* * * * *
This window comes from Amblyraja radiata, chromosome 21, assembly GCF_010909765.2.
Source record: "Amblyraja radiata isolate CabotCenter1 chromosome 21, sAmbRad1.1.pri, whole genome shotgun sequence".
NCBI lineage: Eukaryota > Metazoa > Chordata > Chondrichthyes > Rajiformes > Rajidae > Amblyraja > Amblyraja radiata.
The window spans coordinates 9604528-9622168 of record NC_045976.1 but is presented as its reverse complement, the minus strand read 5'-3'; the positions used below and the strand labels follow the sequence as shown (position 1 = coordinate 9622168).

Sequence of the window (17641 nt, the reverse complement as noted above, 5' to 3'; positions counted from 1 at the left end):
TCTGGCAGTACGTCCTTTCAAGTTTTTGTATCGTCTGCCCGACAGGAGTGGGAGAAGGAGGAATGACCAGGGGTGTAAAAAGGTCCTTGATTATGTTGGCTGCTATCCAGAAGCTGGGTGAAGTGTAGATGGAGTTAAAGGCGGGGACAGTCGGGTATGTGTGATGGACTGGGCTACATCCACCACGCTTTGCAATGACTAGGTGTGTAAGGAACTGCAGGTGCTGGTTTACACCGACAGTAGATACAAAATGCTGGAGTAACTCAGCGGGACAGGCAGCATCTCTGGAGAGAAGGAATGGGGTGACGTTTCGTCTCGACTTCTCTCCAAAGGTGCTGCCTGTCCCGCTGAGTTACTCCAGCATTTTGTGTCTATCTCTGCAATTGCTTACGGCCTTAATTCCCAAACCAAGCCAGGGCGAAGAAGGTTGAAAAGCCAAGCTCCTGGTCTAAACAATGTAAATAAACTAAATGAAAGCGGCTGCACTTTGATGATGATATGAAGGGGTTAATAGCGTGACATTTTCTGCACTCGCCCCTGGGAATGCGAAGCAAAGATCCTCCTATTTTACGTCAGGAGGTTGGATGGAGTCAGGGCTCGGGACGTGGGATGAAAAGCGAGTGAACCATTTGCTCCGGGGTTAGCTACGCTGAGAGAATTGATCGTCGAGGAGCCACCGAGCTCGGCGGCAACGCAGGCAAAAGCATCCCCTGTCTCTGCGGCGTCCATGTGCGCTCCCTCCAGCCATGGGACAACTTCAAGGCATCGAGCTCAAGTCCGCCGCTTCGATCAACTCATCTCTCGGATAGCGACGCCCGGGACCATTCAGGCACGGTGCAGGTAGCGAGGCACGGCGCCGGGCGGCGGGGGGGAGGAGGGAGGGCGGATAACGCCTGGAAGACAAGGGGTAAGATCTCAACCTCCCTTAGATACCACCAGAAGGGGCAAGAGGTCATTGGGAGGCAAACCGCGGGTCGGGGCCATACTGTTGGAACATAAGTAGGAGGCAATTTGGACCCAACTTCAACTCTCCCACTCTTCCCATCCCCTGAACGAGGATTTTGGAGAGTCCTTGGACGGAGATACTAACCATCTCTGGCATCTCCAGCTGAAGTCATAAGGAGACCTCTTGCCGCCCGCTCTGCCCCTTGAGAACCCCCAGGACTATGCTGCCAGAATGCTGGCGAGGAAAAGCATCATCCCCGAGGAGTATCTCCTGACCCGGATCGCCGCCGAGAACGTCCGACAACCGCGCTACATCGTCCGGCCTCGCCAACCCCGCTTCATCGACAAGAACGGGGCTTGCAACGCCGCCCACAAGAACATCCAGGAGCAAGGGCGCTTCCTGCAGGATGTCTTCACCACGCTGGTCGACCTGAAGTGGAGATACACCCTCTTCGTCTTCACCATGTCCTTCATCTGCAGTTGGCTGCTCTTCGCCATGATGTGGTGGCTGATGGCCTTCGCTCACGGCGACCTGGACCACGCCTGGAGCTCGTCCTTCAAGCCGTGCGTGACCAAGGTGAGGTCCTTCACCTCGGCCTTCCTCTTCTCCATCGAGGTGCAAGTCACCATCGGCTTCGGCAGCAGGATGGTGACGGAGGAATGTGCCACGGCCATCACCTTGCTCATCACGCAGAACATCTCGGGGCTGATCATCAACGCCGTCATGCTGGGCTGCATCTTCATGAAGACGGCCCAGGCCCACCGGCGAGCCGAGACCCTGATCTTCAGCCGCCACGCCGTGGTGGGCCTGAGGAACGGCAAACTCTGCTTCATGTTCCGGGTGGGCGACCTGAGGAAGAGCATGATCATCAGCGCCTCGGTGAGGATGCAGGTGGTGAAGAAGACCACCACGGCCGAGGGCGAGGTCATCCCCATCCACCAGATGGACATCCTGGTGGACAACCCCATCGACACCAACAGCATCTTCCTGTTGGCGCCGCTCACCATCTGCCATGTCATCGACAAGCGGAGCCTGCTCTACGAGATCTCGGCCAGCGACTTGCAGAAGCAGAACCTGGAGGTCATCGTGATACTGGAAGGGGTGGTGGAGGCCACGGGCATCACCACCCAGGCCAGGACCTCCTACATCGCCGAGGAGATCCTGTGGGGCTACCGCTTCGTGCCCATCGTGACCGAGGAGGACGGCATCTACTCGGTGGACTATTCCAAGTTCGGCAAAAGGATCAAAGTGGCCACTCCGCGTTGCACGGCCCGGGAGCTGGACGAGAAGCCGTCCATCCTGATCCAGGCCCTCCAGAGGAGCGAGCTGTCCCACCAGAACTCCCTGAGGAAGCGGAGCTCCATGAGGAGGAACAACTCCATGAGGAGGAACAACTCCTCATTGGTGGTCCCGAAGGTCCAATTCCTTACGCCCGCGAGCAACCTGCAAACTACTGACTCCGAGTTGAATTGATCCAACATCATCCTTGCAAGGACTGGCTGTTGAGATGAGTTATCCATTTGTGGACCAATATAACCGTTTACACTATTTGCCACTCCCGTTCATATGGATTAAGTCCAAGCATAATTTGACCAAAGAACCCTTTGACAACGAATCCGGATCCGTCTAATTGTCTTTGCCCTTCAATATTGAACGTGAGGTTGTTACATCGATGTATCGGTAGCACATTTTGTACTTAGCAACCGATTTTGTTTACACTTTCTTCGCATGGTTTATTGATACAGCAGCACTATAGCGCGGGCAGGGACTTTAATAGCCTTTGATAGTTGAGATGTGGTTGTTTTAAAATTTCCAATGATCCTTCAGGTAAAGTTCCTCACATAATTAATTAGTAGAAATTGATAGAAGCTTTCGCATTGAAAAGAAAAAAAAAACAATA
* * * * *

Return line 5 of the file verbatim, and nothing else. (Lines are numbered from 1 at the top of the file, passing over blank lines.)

Sequence of the window (17641 nt, the reverse complement as noted above, 5' to 3'; positions counted from 1 at the left end):